Marion Sparks' Chemical Literature and Its Use: First chemical information text / Tina E. Chrzastowski, F. Bartow Culp

Marion Sparks' lifelong interest was teaching chemical literature. In 1912, she began by giving three lectures to the University of Illinois' Chemistry Club on library research; she presented six lectures in 1913. During the 1914-1915 school year, Sparks began teaching "Chemistry 19", a required course for junior chemistry majors. In 1919, using class notes compiled from her previous five years of teaching, Sparks self-published her textbook for the course. With Chemical Literature and Its Use, she arguably authored and published the first book to address chemical literature and library instruction, and formalized the field of chemical information. A second edition, also self-published and self-distributed, was produced in 1921.

Molecular Structure and Dynamics: Legacy of Willis H. Flygare / James M. Lisy

his classic book by Bill Flygare combined, for the first time, all of the elements of modern physical chemistry. Created from his unique two semester course at the University of Illinois for advanced undergraduate and graduate students, Flygare introduced the important topics of time- and frequency-resolved spectroscopy, coherent excitation processes, scattering, and electronic structure calculations, from the perspective of an experimentalist. The synergy between experiment and theory, required for definitive analysis of the most challenging investigations in physical chemistry, is presented in examples from both spectroscopy and dynamics.

Therald Moeller's Inorganic Chemistry, an Advanced Text Book / Daryle H Busch

Fascinating that a text beginning (Page 3, Chapter I, Introduction) with the statement “Inorganic chemistry is not General Chemistry” should have anticipated the future and established the format, for decades to come, of a blossoming realm of scientific understanding, but such is the history of chemistry. Early inorganic chemistry was simply descriptive whereas Moeller's emerging new inorganic chemistry sought the orderly understanding of the non-organic matter of the universe as it exists at sub-plasmic temperatures. In a two part format his book presented the principles of the field in a rational and foundational form and then proceeded to examine the known inorganic chemical substances, largely in terms of the principles. At a time when even the generalities, never mind the principles, were limited in number and scope, Dr. Moeller presented an understandable description of much of known matter in a rational and orderly manner. The textbooks of Advanced Inorganic Chemistry that followed built on his format, adding topic after topic, always beginning with ever expanding principles and then switching focus to the exciting molecules of modern inorganic chemistry. Remarkably, Professor Moeller anticipated the encyclopedic expansion of both structure/dynamic principles and knowable substances and provided the matrix for their understanding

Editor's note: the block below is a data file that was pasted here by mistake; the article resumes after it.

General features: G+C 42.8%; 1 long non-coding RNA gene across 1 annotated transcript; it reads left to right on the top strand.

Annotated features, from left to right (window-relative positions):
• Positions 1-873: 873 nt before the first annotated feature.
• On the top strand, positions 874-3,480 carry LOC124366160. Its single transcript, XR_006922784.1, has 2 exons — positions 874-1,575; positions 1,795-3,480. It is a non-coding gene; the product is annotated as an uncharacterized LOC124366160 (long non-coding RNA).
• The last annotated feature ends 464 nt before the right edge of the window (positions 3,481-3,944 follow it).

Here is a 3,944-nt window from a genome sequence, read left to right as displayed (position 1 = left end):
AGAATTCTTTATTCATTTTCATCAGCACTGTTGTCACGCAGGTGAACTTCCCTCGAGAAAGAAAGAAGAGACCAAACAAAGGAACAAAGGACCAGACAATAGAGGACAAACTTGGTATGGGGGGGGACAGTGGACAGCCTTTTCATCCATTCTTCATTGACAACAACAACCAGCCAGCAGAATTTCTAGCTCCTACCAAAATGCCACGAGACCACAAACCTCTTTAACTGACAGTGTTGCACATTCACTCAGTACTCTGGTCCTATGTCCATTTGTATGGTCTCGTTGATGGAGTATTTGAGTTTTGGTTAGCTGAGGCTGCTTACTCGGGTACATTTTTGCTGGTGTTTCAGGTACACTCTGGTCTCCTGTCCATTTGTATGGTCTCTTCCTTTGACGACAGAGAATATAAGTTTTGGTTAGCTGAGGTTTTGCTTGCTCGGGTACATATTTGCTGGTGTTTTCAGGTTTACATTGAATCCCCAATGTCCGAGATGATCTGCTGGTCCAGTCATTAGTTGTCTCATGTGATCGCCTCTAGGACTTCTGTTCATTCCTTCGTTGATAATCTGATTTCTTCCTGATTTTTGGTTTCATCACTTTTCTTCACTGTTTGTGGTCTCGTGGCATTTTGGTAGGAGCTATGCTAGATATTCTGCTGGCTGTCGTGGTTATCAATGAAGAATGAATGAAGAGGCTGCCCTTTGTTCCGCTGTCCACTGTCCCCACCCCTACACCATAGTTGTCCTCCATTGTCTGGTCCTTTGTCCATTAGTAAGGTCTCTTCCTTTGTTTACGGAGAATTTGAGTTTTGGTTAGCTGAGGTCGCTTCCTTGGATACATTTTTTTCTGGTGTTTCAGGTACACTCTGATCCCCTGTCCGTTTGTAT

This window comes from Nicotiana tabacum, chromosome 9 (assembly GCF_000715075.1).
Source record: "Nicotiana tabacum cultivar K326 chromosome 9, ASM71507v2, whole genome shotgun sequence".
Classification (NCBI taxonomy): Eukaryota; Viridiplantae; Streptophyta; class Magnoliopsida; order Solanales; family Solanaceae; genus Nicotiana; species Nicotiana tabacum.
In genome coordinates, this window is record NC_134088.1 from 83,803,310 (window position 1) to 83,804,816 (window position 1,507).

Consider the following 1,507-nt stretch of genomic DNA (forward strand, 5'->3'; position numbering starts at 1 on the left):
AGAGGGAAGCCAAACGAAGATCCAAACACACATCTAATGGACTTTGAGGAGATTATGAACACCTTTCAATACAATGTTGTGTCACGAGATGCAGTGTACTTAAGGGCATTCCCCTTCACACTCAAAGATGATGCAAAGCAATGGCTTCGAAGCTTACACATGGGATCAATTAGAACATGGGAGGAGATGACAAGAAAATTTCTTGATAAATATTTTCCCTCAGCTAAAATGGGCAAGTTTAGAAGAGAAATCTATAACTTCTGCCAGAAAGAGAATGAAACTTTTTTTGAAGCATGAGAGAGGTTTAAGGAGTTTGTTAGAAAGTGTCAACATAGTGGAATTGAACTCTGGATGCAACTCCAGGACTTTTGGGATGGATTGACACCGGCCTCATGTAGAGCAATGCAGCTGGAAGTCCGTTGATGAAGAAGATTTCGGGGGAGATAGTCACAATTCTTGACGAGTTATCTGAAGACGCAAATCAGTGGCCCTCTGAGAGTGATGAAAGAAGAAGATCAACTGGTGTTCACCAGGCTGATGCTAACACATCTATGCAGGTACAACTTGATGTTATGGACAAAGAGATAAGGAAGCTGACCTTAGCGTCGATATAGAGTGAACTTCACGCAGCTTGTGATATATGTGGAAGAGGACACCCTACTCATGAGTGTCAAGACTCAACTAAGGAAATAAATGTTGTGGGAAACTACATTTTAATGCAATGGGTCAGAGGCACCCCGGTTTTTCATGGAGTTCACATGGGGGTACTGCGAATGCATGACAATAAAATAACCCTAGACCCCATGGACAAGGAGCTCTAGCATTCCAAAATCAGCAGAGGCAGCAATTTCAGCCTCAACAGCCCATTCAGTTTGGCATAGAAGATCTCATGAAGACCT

Organic Reactions: Enduring classic / Scott E. Denmark

Organic Reactions, the second brainchild of Roger Adams, was originally formulated in 1939 and the first of now 67 volumes (containing a record 12 chapters) appeared in 1942. The aim of Organic Reactions has been to assist organic chemists by providing "critical discussions of the more important (synthetic) reactions". Organic Reactions is unique in the chemical literature in the way it presents an authoritative analysis of the topic reaction accompanied by comprehensive tables that organize all published examples of the reaction being reviewed. This combination of critical discussion and thorough coverage is responsible for the leading position this series occupies for scientists interested in the reactions of organic chemistry. It is a remarkable testimony to the dedicated efforts of its authors, editors and editorial assistants that Organic Reactions has lasted for 65 years on the basis of almost entirely voluntary service